This may not be a legitimate review because I did not finish the book-I did not even get close. I got to about page 20 before I just couldn't stand it anymore. After researching the Sierra Leonean civil war extensively (specifically the child soldiers, which Voeten, in Chapter 2, states is his reason for going to Sierra Leone) for two years and writing a dissertation on it, I am always interested in what others write about the topic. I have three major objections to How De Body. First, I doubt the extent of Voeten's background research. For example, his opinion of Foday Sankoh (the rebel leader) is crude and too simple for Sankoh's complex character and even his national reputation. (p 7). Certainly, Voeten learned invaluable information regarding the civil war, the Sierra Leonean people, etc. while in Sierra Leone. Yet, grassroots interactions, particularly limited ones, are subject to bias and therefore must be coupled with research and analysis (whether it makes it to the published draft or simply used as a foundation for the writer) to equate to an intelligent assessment of something as complex as a civil war; just as background research requires grassroots interactions for accuracy as well. (I would have assumed Voeten, a professional journalist, would know that, but I guess not.) Second, Voeten writes with a prestigious, Eurocentric (and unpolished, unintelligent) voice. While entering Sierra Leone, he is surprised that the immigration officials did not steal money from him and even acted gentlemanly (p 10-11). He decides that their behavior is certainly evidence that the English once ruled the region (p 11). I do not feel the need to explain my repulsions to that statement. Third, Voeten makes generalizations that are by no means universal. For example, he states that "Countries neighboring on war zones...are, without exception, corrupt and tedious and inhabited by pushy, spoiled, badly dressed, grabby, and rowdy natives" (p 5). (For further objections to this statement see my first two points.) To remain within the West African region, I point to Ghana as a counterexample. Cote d'Ivoire is currently in a violent civil war and while I lived in neighboring Ghana a few months ago, I met and worked with many Ghanaians who were kind and properly dressed (better than me), and the government and economy are among the most stable in all of Africa. I can only assume that I would have further objections to How De Body has I been able to read more.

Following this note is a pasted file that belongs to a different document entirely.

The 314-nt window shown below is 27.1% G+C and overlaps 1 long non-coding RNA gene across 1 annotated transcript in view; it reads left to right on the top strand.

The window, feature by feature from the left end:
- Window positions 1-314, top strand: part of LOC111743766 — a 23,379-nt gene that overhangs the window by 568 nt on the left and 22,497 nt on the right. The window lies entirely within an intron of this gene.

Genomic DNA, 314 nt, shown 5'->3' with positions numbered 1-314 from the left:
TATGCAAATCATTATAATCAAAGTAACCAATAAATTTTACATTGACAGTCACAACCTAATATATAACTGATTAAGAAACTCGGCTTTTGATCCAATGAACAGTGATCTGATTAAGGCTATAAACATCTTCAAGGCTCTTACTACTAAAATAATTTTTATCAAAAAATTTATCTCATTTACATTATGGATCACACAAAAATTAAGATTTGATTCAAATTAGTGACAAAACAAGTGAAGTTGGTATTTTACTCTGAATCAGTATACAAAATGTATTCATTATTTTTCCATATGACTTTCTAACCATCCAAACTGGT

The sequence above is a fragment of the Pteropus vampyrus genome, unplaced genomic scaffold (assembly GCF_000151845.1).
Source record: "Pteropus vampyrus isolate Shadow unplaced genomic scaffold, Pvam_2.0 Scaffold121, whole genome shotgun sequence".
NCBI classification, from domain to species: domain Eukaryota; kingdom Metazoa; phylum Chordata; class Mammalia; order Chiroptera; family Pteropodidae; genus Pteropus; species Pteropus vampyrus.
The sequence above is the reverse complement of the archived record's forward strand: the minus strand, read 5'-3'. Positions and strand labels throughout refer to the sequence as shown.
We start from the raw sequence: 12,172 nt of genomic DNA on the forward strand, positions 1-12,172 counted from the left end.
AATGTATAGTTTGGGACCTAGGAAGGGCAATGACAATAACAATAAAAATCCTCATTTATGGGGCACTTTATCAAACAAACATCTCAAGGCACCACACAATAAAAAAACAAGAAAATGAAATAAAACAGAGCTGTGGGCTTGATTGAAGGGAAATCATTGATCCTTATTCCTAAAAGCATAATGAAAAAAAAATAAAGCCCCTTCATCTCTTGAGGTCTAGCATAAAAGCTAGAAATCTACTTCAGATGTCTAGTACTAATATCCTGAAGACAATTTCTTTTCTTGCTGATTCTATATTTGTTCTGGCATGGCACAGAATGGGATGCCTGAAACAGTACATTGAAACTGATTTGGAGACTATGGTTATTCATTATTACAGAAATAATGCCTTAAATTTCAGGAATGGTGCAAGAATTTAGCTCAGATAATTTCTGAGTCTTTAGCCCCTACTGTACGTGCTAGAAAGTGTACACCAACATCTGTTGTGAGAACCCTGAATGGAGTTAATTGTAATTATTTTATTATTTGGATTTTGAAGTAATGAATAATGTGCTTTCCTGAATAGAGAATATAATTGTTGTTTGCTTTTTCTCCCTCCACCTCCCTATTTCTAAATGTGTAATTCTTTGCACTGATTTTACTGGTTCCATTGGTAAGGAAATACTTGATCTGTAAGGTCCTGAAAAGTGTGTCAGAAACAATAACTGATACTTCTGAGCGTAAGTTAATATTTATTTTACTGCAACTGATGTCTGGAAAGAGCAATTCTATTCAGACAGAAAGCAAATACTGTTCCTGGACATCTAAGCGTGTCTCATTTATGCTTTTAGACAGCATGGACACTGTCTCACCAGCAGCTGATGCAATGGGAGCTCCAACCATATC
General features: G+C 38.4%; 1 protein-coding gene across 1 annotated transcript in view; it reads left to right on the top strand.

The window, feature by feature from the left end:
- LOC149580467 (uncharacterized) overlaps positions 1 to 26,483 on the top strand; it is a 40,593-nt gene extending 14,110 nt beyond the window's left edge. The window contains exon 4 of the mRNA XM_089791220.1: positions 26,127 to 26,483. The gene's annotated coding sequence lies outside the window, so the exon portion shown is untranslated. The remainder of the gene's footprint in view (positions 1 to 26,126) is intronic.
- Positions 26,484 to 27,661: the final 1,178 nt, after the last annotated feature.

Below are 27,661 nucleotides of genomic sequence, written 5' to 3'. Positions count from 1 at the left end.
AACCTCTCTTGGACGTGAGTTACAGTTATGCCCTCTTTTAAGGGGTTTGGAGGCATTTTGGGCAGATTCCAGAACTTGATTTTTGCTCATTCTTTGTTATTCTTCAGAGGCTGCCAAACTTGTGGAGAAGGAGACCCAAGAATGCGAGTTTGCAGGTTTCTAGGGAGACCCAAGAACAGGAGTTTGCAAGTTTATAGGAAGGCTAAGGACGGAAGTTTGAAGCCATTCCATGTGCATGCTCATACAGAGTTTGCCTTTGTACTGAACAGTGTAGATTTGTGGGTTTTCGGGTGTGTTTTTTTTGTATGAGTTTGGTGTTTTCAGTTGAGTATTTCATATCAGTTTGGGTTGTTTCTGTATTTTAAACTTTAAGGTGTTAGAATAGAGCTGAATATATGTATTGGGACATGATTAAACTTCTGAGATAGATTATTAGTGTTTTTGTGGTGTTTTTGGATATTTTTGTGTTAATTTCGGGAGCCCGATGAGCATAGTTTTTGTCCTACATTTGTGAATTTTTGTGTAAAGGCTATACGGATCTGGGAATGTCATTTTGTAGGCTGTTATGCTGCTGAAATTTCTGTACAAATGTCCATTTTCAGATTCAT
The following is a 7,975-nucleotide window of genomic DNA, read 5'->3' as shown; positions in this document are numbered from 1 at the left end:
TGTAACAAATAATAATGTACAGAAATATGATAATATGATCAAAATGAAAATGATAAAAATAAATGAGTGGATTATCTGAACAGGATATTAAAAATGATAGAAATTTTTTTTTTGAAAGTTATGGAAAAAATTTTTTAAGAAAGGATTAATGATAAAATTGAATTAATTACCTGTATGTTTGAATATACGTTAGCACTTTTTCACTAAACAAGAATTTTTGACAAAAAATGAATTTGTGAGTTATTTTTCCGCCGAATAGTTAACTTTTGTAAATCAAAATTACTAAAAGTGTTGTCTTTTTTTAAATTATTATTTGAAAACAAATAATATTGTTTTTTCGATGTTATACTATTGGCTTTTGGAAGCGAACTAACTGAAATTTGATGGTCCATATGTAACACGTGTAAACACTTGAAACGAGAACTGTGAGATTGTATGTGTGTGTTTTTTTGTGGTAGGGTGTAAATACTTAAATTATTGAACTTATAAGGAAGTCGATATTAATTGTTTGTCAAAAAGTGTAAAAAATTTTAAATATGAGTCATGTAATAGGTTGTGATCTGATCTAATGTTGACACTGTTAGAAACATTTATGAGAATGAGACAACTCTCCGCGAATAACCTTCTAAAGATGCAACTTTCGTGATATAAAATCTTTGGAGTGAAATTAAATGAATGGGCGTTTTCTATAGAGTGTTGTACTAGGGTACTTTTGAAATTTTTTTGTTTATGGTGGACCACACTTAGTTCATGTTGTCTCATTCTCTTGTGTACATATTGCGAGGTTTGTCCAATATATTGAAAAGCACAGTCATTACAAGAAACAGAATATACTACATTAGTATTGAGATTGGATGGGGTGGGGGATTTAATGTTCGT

9 of 11 people found the following review helpful
3.0 out of 5 stars Incomplete, conceited tale Feb. 9 2003
By Mike - Published on Amazon.com